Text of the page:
UC Davis scientists' groundbreaking research: Mate-attracting chemicals

Fruit flies go for moths



Male courting female silkworm moth
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It's all about "the birds and the bees." And now, "the silkworm moths and the fruit flies."

A chemical ecologist and a genetics researcher at the University of California, Davis, have joined forces to trick fruit flies into thinking that silkworm moths are potential mates.

Groundbreaking research in the labs of chemical ecologist Walter Leal and genetics researcher Deborah Kimbrell shows that genetically engineered fruit flies responded to the silkworm moth scent of a female.

The practical implications of the findings could be widespread. Methods that can attract or repel insects have important applications for agricultural pests and medical entomology. The research could lead to designing better chemicals to attract insects and designing better chemicals to suppress insect communication. That is because insects communicate or smell through their antennae.

Many insect species, including silkworm moths, release sex pheromones or chemical signals to attract a mate. "Silkworm moths utilize smell more strongly than any other senses," said Leal, professor and chair of the Department of Entomology. "Moths keep on the trail of a scent until they find a female."

"We got a very clear response," he said. "Our electrophysiological recordings and direct stimulation testing showed that the transgenic fruit flies definitely responded to the moth pheromone."

The larva or caterpillar stage of the silkworm moth, native to China, weaves a cocoon of silk from protein secreted from its two salivary glands. The silk is economically important to the clothing industry.

Meanwhile, the common fruit fly, Drosophila melanogaster, known for hovering around rotting fruit, is considered a model organism or "golden bug," a prized tool for genetic research and developmental studies.

The UC Davis team obtained fruit fly mutants with an empty neuron (or neuron without a receptor) from Yale University molecular biologist John Carlson. The UC researchers then introduced a sex pheromone receptor from the silkworm moth into the fruit fly, tested the signals, and drew a positive response.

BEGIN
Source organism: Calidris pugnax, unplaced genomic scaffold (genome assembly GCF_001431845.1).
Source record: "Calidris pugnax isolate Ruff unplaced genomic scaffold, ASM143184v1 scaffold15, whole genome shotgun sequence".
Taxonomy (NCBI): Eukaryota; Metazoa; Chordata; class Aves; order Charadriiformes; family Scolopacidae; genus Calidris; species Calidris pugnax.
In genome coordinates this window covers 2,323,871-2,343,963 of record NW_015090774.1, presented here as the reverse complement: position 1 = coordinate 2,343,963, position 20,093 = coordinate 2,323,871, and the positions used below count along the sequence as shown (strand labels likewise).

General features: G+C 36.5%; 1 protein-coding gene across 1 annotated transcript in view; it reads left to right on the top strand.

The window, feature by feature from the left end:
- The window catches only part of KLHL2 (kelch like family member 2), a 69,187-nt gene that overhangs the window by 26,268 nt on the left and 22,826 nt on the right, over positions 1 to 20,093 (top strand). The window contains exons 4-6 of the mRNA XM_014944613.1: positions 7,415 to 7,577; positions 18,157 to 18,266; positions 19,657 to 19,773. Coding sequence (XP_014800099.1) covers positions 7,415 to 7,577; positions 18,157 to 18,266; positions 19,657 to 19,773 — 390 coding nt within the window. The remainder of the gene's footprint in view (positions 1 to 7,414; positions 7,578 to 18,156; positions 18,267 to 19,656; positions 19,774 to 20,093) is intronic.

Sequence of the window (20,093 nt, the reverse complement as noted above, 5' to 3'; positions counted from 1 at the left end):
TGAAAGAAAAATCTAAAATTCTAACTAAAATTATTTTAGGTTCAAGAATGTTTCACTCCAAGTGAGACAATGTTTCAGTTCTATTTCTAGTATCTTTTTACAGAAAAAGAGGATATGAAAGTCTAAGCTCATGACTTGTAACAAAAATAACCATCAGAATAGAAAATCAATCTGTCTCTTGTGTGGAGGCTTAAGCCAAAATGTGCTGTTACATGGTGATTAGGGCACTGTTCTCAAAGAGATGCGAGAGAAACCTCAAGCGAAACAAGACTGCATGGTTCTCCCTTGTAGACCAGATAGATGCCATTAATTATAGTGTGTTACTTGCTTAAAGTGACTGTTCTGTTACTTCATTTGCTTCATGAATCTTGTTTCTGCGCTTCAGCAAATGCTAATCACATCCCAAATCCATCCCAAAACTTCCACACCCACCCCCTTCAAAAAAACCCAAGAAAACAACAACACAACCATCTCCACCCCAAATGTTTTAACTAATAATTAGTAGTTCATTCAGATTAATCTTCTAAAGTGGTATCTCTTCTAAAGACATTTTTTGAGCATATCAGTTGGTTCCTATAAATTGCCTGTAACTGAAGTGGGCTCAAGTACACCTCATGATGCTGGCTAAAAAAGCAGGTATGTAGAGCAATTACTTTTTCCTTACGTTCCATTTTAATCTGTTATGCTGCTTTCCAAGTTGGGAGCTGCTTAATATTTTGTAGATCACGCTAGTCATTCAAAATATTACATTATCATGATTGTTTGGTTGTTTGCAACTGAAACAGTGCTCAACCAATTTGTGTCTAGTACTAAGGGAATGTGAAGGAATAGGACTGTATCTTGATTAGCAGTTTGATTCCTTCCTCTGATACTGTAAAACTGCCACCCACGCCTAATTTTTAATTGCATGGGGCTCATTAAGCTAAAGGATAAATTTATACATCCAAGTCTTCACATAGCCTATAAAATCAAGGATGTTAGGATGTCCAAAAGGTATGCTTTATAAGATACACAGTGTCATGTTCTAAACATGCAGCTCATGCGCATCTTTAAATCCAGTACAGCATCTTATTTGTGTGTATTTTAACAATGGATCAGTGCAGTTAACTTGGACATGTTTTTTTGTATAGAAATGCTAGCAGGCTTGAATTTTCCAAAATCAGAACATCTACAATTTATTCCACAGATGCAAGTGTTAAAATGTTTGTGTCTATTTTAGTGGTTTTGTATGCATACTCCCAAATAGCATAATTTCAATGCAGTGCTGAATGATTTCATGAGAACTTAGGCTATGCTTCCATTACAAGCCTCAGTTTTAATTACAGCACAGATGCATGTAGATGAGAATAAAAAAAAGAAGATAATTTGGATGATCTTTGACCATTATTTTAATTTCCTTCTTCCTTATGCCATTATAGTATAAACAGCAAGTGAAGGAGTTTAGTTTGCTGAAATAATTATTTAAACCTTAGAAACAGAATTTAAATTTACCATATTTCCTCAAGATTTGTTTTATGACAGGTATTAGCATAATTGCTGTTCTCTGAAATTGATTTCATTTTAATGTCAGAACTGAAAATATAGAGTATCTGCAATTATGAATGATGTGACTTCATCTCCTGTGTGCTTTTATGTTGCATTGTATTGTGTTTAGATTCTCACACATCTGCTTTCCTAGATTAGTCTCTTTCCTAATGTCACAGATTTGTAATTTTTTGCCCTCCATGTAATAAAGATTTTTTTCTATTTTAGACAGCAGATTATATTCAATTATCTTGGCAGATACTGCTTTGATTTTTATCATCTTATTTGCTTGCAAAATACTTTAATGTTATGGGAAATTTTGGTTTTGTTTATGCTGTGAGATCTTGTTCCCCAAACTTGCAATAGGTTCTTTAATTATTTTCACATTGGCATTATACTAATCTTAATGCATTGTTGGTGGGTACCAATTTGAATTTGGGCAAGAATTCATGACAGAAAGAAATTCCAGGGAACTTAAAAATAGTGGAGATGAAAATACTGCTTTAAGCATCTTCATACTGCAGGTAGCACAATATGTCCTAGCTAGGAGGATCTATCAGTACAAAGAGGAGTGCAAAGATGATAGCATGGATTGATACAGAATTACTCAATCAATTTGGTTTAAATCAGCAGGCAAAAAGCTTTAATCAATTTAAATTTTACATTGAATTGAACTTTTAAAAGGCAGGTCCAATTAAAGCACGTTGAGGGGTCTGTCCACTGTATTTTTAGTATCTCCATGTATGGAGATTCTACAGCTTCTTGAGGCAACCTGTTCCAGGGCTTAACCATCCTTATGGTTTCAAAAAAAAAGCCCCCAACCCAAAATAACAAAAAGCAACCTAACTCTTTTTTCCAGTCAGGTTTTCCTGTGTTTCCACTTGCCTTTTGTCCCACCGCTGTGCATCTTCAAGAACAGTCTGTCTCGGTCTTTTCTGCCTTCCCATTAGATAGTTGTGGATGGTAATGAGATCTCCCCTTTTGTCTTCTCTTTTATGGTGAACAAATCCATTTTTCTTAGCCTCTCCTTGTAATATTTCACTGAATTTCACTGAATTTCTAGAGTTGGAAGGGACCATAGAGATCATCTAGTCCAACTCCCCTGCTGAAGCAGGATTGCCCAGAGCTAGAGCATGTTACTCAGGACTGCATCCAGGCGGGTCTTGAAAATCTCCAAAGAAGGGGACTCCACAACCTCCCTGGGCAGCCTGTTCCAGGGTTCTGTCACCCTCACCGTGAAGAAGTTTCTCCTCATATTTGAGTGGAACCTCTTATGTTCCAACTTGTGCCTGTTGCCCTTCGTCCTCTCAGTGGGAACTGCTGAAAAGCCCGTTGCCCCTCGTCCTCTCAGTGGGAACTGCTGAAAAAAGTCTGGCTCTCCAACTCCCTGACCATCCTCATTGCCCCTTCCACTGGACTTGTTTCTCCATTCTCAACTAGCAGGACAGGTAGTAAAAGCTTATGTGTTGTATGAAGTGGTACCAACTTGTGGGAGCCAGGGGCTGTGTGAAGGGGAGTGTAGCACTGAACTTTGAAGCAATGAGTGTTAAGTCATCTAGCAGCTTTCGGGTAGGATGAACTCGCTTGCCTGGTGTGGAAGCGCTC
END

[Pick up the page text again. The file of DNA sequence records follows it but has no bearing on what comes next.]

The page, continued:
Their work, "Pheromone Reception in Fruit Flies Expressing a Moth's Odorant Receptor," is published in the current edition of Proceedings of the National Academy of Sciences.

The project sprang from Leal's mosquito research. He develops and tests "stinky" chemical mixtures that attract female mosquitoes to traps; the mosquitoes are then tested for the presence of the West Nile virus.

As mosquitoes do not utilize species-specific sex pheromones and are not as amenable to genetic manipulations as fruit flies, Leal used the fruit fly-silkworm system to address important olfactory questions.

"In native moth populations, such as the peacock moths, sex pheromones are so sensitive that males can detect female moths from several miles away," Leal said. "With the discovery of the first sex pheromone from the silkworm moth (Bombyx mori), it became evident that insects rely on compounds called semiochemicals to recognize not only potential mates, but also prey and specific features of the environment." Semiochemicals are compounds used in communication; pheromones are a subclass of semiochemicals.

Using the 17,000 sensilla or receptors on its antennae, the silkworm moth detects not only the major constituent of the sex pheromone, bombykol, but also a second compound, bombykal that is released by the female pheromone gland.

Leal explained that the pheromone-detecting sensilla house two olfactory receptor neurons, one specifically tuned to bombykol and the other to bombykal.

The molecular basis underlying the "extraordinary selectivity and sensitivity" of the insect's "nose" is still unknown, he said. Unlike fruit flies, silkworm moths are not readily amenable to genetic manipulation.

Kimbrell said Drosophila is an excellent model for genetic manipulation, but the fruit fly does not smell pheromones as strongly as the silkworm moth. "We used the powerful Gal4-UAS system of Drosophila to produce transgenic flies," she said. "This system allows for the expression of virtually any gene, from any organism, into specific cells and tissues of Drosophila."

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Leal specializes in the identification and synthesis of insect sex pheromones and the chemical ecology and chemical communication of insects and potential applications for pest control.

Kimbrell, an associate research geneticist in the Section of Molecular and Cellular Biology, College of Biological Sciences, is an expert on fruit flies. A NASA investigator studying fruit flies in space, she is researching the immune systems of the fruit flies launched into space last July aboard the space shuttle Discovery. The human and fruit fly immune systems are similar, she said.

The research team headed by Leal and Kimbrell includes post-doctorate researchers Zainulabeuddin Syed and Yuko Ishida in the Leal lab, and Kimbrell lab junior scientist Katherine Taylor, now a medical student at UC Irvine.

Grants from the National Institutes of Health, National Science Foundation, U.S. Department of Agriculture and the National Aeronautics and Space Administration funded the research.

The paper is online at http://www.pnas.org/cgi/doi/10.1073/pnas.0607874103


Last reviewed: By John M. Grohol, Psy.D. on 21 Feb 2009
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